CAA News Today
Pride Month and caa.reviews
posted by CAA — Jun 02, 2022
This Pride Month, we highlight the rich scholarship and programs produced at CAA that center LGBTQ+ topics, as well as gender and sexual identity, in the fields of visual arts and the humanities. This week, we are sharing a bibliography of publications and exhibitions on these topics reviewed this past year on our open-access journal caa.reviews.
|Arscott, Caroline and Katie Scott, editors. Manifestations of Venus: Art and Sexuality. Manchester: Manchester University Press, 2001.|
|Battcock, Gregory. Oceans of Love: The Uncontainable Gregory Battcock. Ed Joseph Grigely, Cologne, Germany: Verlag der Buchhandlung Walther Konig, 2016.|
|Betancourt, Roland. Byzantine Intersectionality: Sexuality, Gender, and Race in the Middle Ages. Princeton, NJ: Princeton University Press, 2020.|
|Black Sheep Feminism: The Art of Sexual Politics. Dallas: Dallas Contemporary, 2016.|
|Brandt, Amy ed. Tseng Kwong Chi: Performing for the Camera. Norfolk, VA and New York: Chrysler Museum of Art, Grey Art Gallery, New York University, and Lyon Artbooks, 2015.|
|Butler, Connie. Mark Bradford: Scorched Earth. Exh. cat. Los Angeles: Hammer Museum in association with Prestel, 2015.
Mark Bradford. Lights and Tunnels, 2015 (photograph © 2015 Joshua White; provided by Hauser & Wirth)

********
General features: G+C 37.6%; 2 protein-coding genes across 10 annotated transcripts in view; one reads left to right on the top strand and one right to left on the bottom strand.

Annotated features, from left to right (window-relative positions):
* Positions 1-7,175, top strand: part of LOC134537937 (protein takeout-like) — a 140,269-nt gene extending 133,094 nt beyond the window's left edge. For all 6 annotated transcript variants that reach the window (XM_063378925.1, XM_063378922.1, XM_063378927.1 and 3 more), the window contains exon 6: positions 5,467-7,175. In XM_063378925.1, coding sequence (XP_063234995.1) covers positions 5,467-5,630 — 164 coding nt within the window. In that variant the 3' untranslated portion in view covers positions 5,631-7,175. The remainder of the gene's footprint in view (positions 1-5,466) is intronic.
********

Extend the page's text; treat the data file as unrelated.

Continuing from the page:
|Butt, Gavin. Between You and Me: Queer Disclosures in the New York Art World, 1948–1963. Durham, NC: Duke University Press, 2005.
|De Salvo, Donna. Andy Warhol: From A to B and Back Again. Exh. cat. New Haven and New York: Yale University Press in association with The Whitney Museum of American Art, 2018.
Installation view, Andy Warhol—From A to B and Back Again, Whitney Museum of American Art, New York, November 12, 2018–March 31, 2019 (photograph © 2018 by Ron Amstutz, provided by The Andy Warhol Foundation for the Visual Arts, Inc./Licensed by Artists Rights Society [ARS], New York)
|Corn, Wanda M. and Tirza True Latimer. Seeing Gertrude Stein: Five Stories. Exh. cat. Berkeley: University of California Press, 2011.
Henri Matisse. Woman with a Hat (1905). Oil on canvas. 31 3/4 x 23 1/2 in. (80.7 x 59.7 cm). SFMOMA, Bequest of Elise S. Haas. © Succession H. Matisse, Paris / Artists Rights Society (ARS), New York. Photo: Ben Blackwell
|Doyle, Jennifer. Hold It Against Me: Difficulty and Emotion in Contemporary Art. Durham: Duke University Press, 2013.|
|Findlen, Paula, Wendy Wassyng Roworth, and Catherine M. Sama, editors. Italy’s Eighteenth Century: Gender and Culture in the Age of the Grand Tour. Stanford: Stanford University Press, 2009.|
|Gallucci, Margaret A. Benvenuto Cellini: Sexuality, Masculinity, and Artistic Identity in Renaissance Italy. New York: Palgrave Macmillan, 2003.|
|Gill, Lyndon K. Erotic Islands: Art and Activism in the Queer Caribbean. Durham, NC: Duke University Press, 2018.|
|Gómez-Barris, Macarena. Beyond the Pink Tide: Art and Political Undercurrents in the Americas. American Studies Now: Critical Histories of the Present. Oakland: University of California Press, 2018.|